Everything You Need To Know About The New WTC Complex
- · Larry Silverstein of Silverstein Properties won the $3.9B contract for a 99-year lease on the Twin Towers just six weeks before they were destroyed in the 9/11 attacks.
- The destruction of the original World Trade Center complex resulted in about $10B in property and infrastructure damage.
- 7 World Trade Center was the first building to be rebuilt, opening five years after the tragedy in 2006.
- · That same year, Silverstein Properties relinquished development responsibilities for One World Trade Center, eventually turning them over to the Durst Organization.
- · Larry is now overseeing financing to complete the development, and is searching for an anchor tenant for 2 WTC, the final tower.
While the country was mourning the loss of nearly 3,000 loved ones following the attacks, Larry (below) and fellow investors and architects were brainstorming the resurrection of the World Trade Center complex.
Now 15 years later—following several delays and lengthy legal battles— the 16-acre site made up of five iconic office towers, a huge memorial plaza and more than 500k SF of retail has jump-started a commercial transformation in Lower Manhattan that’s become a hub for tech, media and finance companies—attracting some of the biggest names in the region.
Silverstein Properties owns four of the five skyscrapers that make up the WTC—not including One World Trade, the tallest building in the Western Hemisphere and among the tallest in the world.
7 WTC was the first of Larry's towers to be erected after the attacks—construction started on the 750-foot tower in 2003 and it opened May 2006. The office building reached full occupancy in 2011 when its final tenant, MSCI, inked a 20-year deal to lease 125k SF on floors 47 through 49. Other tenants include Moody’s, WilmerHale and BMI.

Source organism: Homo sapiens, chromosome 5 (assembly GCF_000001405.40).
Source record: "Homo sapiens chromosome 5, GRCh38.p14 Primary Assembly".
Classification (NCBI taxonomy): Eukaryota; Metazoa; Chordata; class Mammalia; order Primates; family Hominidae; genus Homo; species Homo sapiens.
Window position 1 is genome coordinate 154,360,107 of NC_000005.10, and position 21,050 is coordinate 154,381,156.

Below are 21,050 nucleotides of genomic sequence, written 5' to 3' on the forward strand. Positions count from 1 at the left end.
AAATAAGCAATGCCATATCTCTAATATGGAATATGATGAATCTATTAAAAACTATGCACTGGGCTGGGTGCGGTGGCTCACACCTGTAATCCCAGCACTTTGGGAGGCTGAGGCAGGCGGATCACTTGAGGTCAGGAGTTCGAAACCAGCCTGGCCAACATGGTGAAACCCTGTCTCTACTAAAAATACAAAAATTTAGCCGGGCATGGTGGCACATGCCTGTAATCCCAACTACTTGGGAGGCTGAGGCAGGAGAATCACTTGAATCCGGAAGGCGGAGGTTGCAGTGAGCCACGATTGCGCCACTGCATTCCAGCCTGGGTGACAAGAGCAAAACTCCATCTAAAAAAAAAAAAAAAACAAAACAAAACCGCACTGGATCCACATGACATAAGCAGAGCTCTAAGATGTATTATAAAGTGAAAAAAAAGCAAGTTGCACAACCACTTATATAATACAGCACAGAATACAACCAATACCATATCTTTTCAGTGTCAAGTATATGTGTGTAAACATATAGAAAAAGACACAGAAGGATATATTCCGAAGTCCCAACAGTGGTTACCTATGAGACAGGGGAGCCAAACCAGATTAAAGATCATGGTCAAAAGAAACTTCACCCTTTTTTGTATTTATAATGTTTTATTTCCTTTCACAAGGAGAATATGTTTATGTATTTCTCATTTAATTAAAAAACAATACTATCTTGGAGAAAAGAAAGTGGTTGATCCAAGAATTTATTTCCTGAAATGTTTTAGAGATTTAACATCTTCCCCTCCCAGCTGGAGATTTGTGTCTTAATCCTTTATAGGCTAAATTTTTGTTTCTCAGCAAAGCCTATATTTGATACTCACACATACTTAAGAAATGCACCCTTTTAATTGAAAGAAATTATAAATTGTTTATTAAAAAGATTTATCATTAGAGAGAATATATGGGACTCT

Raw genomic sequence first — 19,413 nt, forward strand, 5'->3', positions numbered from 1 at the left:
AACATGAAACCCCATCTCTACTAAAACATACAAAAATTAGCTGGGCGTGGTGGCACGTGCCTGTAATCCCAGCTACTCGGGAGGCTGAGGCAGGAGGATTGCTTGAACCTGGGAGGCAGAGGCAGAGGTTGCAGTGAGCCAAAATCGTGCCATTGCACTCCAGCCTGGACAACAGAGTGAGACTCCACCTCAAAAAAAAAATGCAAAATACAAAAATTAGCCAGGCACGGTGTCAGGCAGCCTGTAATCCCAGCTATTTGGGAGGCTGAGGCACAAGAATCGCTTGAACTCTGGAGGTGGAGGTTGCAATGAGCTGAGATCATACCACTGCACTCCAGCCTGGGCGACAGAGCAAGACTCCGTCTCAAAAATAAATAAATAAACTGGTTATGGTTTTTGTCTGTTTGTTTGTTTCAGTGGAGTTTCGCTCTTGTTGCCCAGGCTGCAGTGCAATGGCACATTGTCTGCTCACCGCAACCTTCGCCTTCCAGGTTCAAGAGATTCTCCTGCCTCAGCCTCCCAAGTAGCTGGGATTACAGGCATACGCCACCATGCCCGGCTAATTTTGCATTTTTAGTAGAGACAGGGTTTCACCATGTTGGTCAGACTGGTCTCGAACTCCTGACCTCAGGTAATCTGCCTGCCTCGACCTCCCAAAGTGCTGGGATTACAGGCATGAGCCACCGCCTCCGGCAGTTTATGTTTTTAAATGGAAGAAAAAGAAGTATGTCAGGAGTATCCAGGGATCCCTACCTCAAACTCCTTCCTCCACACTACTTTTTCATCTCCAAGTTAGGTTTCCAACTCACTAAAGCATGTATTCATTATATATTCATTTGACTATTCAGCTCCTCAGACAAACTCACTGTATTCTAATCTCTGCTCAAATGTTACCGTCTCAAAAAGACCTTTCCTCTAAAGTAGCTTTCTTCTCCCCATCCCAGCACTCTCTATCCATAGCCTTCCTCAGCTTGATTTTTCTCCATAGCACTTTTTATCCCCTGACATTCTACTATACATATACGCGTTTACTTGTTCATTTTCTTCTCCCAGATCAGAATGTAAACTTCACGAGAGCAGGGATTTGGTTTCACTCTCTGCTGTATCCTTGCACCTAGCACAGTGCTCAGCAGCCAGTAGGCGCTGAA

Skyscraper 4 WTC followed and opened in 2013 with several financial tenants, including credit rating firm Morningstar and stock market exchange IEX. Just last month, two insurance companies, including Global Atlantic Financial Group, signed on to take up to 69k SF of the 72-story, 2.5M RSF tower—bringing it to 80% occupancy.
Development on 3 WTC is still in progress and it is estimated to open in 2018 with 1.8M RSF of office space available.
Construction remains in limbo on the final piece of the puzzle. 2 WTC, the tallest of Larry’s four towers at 1,270 feet high with 2.8M SF of office, was designed by starchitect Bjarke Ingels with a contemporary design that “reflects the language of tomorrow” Larry told Bisnow. Although construction began in 2010, the development still has a long way to go. Larry remains in search of an anchor tenant since 21st Century Fox backed out of taking up 1.2M SF of office space at Tower 2 in January.
The WTC Oculus Mall (above) opened to much fanfare last month housing international tenants such as Forever 21, H&M and John Varvatos, as well as crowd favorites like Eataly, Under Armour and Sephora. The 365k SF Oculus Mall was designed by Santiago Calatrava, and is expected to eventually hold more than 100 stores and restaurants. Westfield Corp holds a 99-year lease on the project from the Port Authority of New York and New Jersey, which owns the land.
Following the 9/11 attacks, the idea of turning the entire 16-acre site into a memorial destination or a residential complex came up, but Larry thought differently, instead designating eight acres to remember the lives lost.
The 9/11 Memorial Plaza was completed in May 2011 and is the heart of the development. It comprises hundreds of white oak trees and the largest man-made waterfall in the US—and the name of every person whose life was lost is etched in bronze within the Memorial pool. The park also houses the 9/11 Museum, which offers multimedia exhibits, archives and artifacts.